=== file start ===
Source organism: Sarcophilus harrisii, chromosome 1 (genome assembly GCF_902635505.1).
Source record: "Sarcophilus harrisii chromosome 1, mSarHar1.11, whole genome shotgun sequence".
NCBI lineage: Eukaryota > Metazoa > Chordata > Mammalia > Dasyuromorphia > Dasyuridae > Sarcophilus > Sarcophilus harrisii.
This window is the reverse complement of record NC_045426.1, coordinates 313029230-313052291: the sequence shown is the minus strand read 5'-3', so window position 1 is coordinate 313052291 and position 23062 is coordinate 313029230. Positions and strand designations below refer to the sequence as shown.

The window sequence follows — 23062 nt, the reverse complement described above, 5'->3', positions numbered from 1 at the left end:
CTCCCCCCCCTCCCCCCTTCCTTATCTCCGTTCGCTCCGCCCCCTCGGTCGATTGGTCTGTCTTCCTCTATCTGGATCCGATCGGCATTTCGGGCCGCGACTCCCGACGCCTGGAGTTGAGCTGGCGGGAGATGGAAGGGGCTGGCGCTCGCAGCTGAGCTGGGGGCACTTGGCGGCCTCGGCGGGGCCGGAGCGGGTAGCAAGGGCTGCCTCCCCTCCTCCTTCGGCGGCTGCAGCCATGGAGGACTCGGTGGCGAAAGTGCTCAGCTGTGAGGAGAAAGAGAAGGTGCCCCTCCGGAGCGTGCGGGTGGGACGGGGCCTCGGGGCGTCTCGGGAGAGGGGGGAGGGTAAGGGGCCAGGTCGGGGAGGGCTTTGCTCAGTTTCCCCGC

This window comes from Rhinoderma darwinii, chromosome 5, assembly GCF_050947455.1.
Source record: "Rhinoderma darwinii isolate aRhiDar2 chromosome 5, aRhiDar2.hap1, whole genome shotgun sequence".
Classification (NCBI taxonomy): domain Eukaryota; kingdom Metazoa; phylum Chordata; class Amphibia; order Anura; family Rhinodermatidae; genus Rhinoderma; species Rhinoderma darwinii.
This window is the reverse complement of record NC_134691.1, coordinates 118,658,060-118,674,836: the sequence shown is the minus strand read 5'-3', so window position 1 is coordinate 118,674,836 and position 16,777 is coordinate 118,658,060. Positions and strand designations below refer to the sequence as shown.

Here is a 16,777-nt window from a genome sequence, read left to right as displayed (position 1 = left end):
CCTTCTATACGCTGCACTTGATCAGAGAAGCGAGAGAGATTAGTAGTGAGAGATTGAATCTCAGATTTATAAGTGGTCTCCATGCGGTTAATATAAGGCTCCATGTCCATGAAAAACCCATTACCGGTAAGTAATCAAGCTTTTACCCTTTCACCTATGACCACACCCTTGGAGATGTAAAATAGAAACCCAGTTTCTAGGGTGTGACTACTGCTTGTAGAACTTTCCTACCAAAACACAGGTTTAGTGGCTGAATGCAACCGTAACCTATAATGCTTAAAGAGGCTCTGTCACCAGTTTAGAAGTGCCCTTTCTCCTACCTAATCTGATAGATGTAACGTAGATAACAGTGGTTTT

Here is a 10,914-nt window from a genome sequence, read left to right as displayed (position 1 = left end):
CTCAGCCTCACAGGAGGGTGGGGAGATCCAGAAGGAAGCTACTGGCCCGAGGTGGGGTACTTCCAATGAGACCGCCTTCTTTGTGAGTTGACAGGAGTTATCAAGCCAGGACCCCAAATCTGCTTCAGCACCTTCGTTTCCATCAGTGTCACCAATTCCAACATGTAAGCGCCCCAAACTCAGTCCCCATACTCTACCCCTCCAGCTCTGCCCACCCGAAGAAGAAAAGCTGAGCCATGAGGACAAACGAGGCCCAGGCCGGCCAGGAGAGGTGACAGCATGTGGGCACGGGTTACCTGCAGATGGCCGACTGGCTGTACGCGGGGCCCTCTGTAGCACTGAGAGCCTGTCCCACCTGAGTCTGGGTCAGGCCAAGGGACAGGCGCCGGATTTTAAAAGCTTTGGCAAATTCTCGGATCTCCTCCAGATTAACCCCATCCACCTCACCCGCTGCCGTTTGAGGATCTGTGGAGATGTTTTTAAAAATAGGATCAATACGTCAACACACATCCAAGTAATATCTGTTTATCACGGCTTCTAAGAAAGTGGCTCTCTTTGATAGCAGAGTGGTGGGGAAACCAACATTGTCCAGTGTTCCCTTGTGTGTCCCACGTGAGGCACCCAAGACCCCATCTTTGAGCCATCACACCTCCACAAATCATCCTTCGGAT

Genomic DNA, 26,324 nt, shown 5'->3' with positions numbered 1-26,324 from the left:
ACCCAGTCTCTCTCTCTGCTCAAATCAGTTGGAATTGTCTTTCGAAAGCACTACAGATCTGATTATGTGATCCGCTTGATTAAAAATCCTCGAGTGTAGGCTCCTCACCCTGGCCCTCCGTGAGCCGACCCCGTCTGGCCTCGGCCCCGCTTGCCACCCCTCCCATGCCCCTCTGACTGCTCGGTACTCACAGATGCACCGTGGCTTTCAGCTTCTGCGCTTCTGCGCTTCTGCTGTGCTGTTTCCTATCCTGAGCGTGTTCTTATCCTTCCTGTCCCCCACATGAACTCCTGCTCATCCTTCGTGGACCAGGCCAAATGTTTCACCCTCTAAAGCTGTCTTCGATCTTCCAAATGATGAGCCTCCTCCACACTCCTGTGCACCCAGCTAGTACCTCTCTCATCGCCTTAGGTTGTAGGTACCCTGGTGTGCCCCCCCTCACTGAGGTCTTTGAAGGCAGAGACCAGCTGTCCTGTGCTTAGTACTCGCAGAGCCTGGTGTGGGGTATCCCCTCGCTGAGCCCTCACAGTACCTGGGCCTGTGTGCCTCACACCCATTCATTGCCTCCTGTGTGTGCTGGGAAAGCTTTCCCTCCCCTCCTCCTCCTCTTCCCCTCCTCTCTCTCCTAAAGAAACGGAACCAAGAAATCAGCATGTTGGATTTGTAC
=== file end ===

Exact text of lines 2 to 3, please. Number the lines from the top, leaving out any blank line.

Source record: "Sarcophilus harrisii chromosome 1, mSarHar1.11, whole genome shotgun sequence".
NCBI lineage: Eukaryota > Metazoa > Chordata > Mammalia > Dasyuromorphia > Dasyuridae > Sarcophilus > Sarcophilus harrisii.